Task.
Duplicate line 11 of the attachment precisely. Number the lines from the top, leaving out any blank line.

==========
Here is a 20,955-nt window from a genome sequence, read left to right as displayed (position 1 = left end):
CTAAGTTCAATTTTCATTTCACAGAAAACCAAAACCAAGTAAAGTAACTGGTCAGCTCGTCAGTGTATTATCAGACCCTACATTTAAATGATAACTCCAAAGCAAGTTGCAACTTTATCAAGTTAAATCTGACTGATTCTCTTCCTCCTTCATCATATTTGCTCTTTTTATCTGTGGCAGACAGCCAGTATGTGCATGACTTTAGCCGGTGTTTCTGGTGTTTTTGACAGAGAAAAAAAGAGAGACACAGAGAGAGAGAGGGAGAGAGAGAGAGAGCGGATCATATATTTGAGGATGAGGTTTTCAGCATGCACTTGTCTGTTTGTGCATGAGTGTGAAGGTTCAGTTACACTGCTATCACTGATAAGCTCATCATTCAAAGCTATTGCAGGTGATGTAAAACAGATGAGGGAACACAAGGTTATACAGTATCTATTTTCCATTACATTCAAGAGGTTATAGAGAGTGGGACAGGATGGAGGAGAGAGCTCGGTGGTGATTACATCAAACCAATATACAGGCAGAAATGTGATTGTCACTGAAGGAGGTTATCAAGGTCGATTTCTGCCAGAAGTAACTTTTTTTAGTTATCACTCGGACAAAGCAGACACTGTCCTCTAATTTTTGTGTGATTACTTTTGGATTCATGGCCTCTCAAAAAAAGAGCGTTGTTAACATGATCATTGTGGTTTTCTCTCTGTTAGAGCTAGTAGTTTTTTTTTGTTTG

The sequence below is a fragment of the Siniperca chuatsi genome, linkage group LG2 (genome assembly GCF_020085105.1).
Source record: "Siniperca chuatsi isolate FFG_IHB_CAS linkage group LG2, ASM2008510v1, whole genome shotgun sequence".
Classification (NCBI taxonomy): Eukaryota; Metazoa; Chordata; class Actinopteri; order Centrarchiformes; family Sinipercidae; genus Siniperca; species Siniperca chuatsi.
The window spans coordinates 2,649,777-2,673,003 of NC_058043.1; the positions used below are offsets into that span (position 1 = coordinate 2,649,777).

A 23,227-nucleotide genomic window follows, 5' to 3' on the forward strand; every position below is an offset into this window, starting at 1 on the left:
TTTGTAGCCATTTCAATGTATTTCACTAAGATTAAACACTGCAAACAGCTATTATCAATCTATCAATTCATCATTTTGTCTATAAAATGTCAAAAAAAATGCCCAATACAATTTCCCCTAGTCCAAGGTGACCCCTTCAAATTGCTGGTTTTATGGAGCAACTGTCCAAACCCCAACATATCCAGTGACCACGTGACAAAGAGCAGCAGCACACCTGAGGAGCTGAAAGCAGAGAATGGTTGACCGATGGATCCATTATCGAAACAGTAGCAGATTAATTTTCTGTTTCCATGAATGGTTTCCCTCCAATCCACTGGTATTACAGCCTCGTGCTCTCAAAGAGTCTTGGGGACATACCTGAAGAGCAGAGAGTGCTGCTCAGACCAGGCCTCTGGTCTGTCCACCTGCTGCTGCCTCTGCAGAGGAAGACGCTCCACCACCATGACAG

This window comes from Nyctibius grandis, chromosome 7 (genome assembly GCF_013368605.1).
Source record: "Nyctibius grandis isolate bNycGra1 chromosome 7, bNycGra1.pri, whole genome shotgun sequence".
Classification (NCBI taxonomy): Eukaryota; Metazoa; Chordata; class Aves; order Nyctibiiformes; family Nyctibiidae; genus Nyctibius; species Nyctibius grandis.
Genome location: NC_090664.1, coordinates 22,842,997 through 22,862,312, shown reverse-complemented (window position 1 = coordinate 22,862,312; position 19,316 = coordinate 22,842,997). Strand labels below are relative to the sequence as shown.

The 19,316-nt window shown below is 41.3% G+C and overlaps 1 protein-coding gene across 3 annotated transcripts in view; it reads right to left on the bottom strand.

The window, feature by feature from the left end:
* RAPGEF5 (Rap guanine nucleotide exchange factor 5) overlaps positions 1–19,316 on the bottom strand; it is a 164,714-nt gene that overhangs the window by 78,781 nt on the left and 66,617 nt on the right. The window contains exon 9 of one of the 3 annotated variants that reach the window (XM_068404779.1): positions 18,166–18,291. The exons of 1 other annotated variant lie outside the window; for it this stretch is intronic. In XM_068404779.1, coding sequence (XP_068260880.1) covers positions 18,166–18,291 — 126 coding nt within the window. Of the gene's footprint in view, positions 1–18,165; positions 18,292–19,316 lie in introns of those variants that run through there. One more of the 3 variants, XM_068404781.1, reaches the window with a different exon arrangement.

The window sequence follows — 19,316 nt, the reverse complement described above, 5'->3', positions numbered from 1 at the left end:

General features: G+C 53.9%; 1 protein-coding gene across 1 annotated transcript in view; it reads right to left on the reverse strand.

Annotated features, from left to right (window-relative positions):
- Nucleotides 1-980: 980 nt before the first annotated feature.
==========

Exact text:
Classification (NCBI taxonomy): Eukaryota; Metazoa; Chordata; class Aves; order Nyctibiiformes; family Nyctibiidae; genus Nyctibius; species Nyctibius grandis.